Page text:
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Reynolds v. Reynolds

Court of Appeals of Texas, Fourteenth District

April 13, 2017


         On Appeal from the 300th District Court Brazoria County, Texas Trial Court Cause No. 48170

          Panel consists of Justices Boyce, Busby, and Wise.


          J. Brett Busby Justice

         These former spouses appear regularly on our docket. In this latest chapter of their long-running dispute, appellant Wilma Reynolds challenges two rulings by the trial court: (1) the denial of her motion to compel appellee David Reynolds to produce financial records; and (2) the granting of David's traditional motion for summary judgment. Because we conclude that the trial court did not abuse its discretion when it denied her motion to compel, we overrule Wilma's first issue. We overrule Wilma's second issue because David's summary judgment evidence established as a matter of law his affirmative defense of collateral estoppel. We therefore affirm the trial court's judgment.


         David petitioned for divorce from Wilma in 2008. Reynolds v. Reynolds, No. 14-09-00720-CV, 2010 WL 3418209, at * 1 (Tex. App.-Houston [14th Dist.] Aug. 31, 2010, pet. denied). David is employed by QuantLab Financial, LLC. Id. David also participates with his employer in two entities, QuantLab Trading Partners US, LLP (QTP) and Quantlab Incentive Partners I LLC (QIP). Id. In addition to his salary from Quantlab Financial, David receives income from both QTP and QIP. Id. During the 2009 divorce trial, a central dispute between the parties was "David's interest in and income derived from those entities, and how those items should be divided in the divorce decree." Reynolds v. Reynolds, No. 14-14-00080-CV, 2015 WL 4504626, at *1 (Tex. App.-Houston [14th Dist.] 2015, July 23, 2015, no pet.). This issue was litigated and both David and Wilma submitted proposed divisions of the marital estate that encompassed the estate's interest in QTP and QIP.

         In the 2009 judgment dividing the marital estate, the trial court adopted David's proposed division and awarded Wilma $3, 220, 874.74 and other property, and also awarded her "50 percent of the year 2008 Estimated Income from [QIP] after taxes are paid on the income." Reynolds, 2010 WL 3418209, at *2. The divorce decree awarded David the marital estate's entire interest in both QTP and QIP except for the 50 percent of the 2008 estimated income from QIP specifically awarded to Wilma. In 2010, "[t]his Court affirmed the trial court's divorce decree and division of the marital estate because we concluded Wilma was estopped from challenging the decree on appeal as a result of her acceptance of the benefits of the property division." Reynolds, 2015 WL 4504626, at *1.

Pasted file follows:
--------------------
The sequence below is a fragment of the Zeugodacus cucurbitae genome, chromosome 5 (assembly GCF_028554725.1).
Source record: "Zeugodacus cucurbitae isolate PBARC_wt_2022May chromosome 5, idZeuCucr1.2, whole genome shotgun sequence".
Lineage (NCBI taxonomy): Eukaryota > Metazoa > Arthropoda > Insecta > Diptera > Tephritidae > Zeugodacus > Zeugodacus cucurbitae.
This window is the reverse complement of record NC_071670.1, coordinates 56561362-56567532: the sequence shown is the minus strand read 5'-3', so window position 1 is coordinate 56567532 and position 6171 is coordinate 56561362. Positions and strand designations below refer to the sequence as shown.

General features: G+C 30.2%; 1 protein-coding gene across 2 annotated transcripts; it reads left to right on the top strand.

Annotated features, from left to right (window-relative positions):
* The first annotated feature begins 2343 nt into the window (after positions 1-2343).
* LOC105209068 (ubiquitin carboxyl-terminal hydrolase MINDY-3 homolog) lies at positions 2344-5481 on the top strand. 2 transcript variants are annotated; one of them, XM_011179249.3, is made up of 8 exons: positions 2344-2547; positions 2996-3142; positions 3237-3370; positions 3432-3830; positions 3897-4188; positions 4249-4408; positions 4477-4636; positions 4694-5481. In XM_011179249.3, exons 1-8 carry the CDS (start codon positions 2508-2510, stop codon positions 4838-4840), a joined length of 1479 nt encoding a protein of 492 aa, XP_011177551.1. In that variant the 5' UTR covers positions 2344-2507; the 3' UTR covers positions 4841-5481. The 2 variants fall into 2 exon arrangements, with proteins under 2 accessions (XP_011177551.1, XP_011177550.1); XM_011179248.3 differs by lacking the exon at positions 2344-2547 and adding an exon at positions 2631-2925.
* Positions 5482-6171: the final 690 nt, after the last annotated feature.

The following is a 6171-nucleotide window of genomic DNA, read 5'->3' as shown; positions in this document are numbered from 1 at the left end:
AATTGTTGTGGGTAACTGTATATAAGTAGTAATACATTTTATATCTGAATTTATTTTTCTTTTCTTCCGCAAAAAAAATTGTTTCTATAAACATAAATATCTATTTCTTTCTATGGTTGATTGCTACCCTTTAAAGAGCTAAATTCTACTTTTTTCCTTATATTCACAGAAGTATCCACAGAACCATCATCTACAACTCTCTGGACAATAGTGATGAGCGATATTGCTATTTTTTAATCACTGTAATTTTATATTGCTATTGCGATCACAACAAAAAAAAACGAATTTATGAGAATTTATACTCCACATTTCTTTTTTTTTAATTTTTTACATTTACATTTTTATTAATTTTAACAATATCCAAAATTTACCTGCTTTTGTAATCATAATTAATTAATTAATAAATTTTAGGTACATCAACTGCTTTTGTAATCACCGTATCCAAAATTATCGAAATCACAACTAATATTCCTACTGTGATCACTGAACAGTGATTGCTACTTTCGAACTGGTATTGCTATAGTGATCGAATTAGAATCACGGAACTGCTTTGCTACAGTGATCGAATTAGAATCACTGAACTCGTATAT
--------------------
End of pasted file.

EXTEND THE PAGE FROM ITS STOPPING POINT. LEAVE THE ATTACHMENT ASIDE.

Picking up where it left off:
The record does not reveal how much of the estate has been consumed by further litigation between the parties, which has included: a petition to modify the parent-child relationship; a bill of review; a petition to enforce property division; a petition for post-divorce division of community property; appeals associated with each of these proceedings; and at least thirteen petitions for writ of mandamus in this Court and three in the Supreme Court of Texas. Much of this litigation has concerned income (or records of income) from QTP and QIP.

         In 2015, Wilma filed the present petition seeking a post-divorce division of community property. Wilma alleged that there were community assets "undivided by the trial court, " including (1) the "community estate's earned income/bonuses or the community estate's share of earned profits" for QTP; and (2) the "community estate's earned QIP income/bonuses for the years 2007 or 2009." Soon thereafter, Wilma served requests for production on David. Among other things, Wilma asked David to produce his ownership and financial records related to QTP, QIP, and Quantlab Financial. Wilma also asked for records for all of David's accounts with domestic banks or other financial institutions and foreign banks or other financial institutions, for the period May 3, 1997 until April 22, 2009. Wilma served interrogatories on David inquiring into the same subjects.

         David filed a motion for protection from Wilma's discovery requests. Among other objections, David objected that the requests were not relevant, were an improper fishing expedition prohibited by the rules of discovery, were served for improper purposes including expense and harassment, were redundant of previous requests that had already been ruled on by the trial court and affirmed on appeal, and sought protected proprietary and financial information. Wilma responded with a motion to compel, which included no argument in response to David's objections. Instead, Wilma simply asked the trial court to overrule David's objections, deny his motion for protection, and compel him to respond to the discovery. Wilma also asked the trial court to take judicial notice of various documents that had been filed previously for in camera inspection, review the documents, determine their relevance to the pending action, and release any relevant documents to her.[1]

         David also filed a traditional motion for summary judgment on Wilma's petition for post-divorce division of community property. David argued he was entitled to summary judgment on three affirmative defenses: (1) statute of limitations, (2) res judicata, and (3) collateral estoppel.

         The trial court held a hearing in which it considered these pending motions. At the end of the hearing, the trial court denied Wilma's motion to compel, granted David's motion for protection, and granted David's motion for summary judgment. This appeal followed.


         I. The trial court did not abuse its discretion when it denied ...

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